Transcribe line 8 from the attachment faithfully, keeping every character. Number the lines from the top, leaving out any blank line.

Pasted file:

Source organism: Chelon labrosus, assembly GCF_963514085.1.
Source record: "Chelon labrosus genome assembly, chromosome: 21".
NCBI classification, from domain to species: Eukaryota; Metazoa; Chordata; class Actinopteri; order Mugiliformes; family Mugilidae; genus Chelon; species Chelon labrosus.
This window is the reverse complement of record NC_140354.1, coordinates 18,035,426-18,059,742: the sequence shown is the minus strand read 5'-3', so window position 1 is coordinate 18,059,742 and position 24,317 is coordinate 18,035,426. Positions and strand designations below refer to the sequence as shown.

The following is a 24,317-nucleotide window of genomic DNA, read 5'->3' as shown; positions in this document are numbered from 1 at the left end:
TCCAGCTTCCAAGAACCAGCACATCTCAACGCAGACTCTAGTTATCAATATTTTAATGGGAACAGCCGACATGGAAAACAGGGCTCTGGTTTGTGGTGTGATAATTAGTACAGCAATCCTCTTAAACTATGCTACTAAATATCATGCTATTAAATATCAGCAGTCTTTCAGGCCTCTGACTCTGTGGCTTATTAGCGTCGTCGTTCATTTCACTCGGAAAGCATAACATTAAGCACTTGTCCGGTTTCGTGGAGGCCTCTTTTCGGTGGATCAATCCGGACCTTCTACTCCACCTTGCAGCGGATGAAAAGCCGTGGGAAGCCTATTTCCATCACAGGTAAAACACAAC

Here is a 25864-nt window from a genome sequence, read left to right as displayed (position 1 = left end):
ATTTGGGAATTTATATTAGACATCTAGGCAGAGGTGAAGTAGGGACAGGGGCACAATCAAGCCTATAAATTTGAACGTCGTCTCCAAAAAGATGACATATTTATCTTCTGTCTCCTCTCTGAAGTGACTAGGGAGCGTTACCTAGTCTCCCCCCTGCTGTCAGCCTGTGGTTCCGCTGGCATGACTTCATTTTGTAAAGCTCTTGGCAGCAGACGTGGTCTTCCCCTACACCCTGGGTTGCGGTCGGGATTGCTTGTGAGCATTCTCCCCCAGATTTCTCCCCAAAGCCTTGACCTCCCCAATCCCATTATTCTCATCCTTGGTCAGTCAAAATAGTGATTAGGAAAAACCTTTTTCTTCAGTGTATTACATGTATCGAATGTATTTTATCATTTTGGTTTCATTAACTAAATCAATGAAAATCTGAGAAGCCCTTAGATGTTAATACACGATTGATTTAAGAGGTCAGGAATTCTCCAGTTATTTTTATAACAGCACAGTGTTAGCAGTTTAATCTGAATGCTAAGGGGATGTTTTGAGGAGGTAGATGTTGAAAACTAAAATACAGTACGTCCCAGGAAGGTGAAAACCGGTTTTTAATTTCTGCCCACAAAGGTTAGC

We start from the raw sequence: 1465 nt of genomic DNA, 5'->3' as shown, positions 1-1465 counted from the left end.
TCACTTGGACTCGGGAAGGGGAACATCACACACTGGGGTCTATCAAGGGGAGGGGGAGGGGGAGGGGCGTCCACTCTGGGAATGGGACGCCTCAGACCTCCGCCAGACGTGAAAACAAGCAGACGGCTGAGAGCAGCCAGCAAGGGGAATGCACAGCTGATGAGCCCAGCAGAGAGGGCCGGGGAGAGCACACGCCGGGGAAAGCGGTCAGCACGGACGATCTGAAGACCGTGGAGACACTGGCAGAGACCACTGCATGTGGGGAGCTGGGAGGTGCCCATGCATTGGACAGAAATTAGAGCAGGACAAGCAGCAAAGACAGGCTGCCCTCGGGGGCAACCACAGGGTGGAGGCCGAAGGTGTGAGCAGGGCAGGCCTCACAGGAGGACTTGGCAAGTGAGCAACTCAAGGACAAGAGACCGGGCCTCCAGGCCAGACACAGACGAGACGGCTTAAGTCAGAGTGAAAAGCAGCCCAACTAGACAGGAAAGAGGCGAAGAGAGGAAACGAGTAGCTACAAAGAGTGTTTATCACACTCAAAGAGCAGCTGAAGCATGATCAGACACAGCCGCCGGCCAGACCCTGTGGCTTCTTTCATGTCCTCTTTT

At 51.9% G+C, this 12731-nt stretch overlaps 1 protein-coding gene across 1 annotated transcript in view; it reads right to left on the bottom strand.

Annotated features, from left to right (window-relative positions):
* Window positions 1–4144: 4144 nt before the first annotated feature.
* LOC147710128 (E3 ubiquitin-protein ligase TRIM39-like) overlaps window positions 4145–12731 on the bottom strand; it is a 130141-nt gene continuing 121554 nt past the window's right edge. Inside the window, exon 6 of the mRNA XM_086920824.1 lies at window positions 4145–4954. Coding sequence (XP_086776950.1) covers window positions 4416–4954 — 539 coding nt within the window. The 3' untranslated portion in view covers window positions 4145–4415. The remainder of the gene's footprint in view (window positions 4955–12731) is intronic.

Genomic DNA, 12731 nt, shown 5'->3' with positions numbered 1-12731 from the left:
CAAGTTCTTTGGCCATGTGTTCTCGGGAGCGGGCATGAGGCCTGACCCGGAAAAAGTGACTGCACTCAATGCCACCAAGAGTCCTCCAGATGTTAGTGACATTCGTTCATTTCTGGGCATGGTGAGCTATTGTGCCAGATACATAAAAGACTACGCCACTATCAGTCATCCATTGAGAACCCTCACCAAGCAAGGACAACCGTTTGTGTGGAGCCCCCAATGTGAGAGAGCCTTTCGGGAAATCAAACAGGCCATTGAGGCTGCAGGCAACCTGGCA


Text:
ATTTGGGAATTTATATTAGACATCTAGGCAGAGGTGAAGTAGGGACAGGGGCACAATCAAGCCTATAAATTTGAACGTCGTCTCCAAAAAGATGACATATTTATCTTCTGTCTCCTCTCTGAAGTGACTAGGGAGCGTTACCTAGTCTCCCCCCTGCTGTCAGCCTGTGGTTCCGCTGGCATGACTTCATTTTGTAAAGCTCTTGGCAGCAGACGTGGTCTTCCCCTACACCCTGGGTTGCGGTCGGGATTGCTTGTGAGCATTCTCCCCCAGATTTCTCCCCAAAGCCTTGACCTCCCCAATCCCATTATTCTCATCCTTGGTCAGTCAAAATAGTGATTAGGAAAAACCTTTTTCTTCAGTGTATTACATGTATCGAATGTATTTTATCATTTTGGTTTCATTAACTAAATCAATGAAAATCTGAGAAGCCCTTAGATGTTAATACACGATTGATTTAAGAGGTCAGGAATTCTCCAGTTATTTTTATAACAGCACAGTGTTAGCAGTTTAATCTGAATGCTAAGGGGATGTTTTGAGGAGGTAGATGTTGAAAACTAAAATACAGTACGTCCCAGGAAGGTGAAAACCGGTTTTTAATTTCTGCCCACAAAGGTTAGC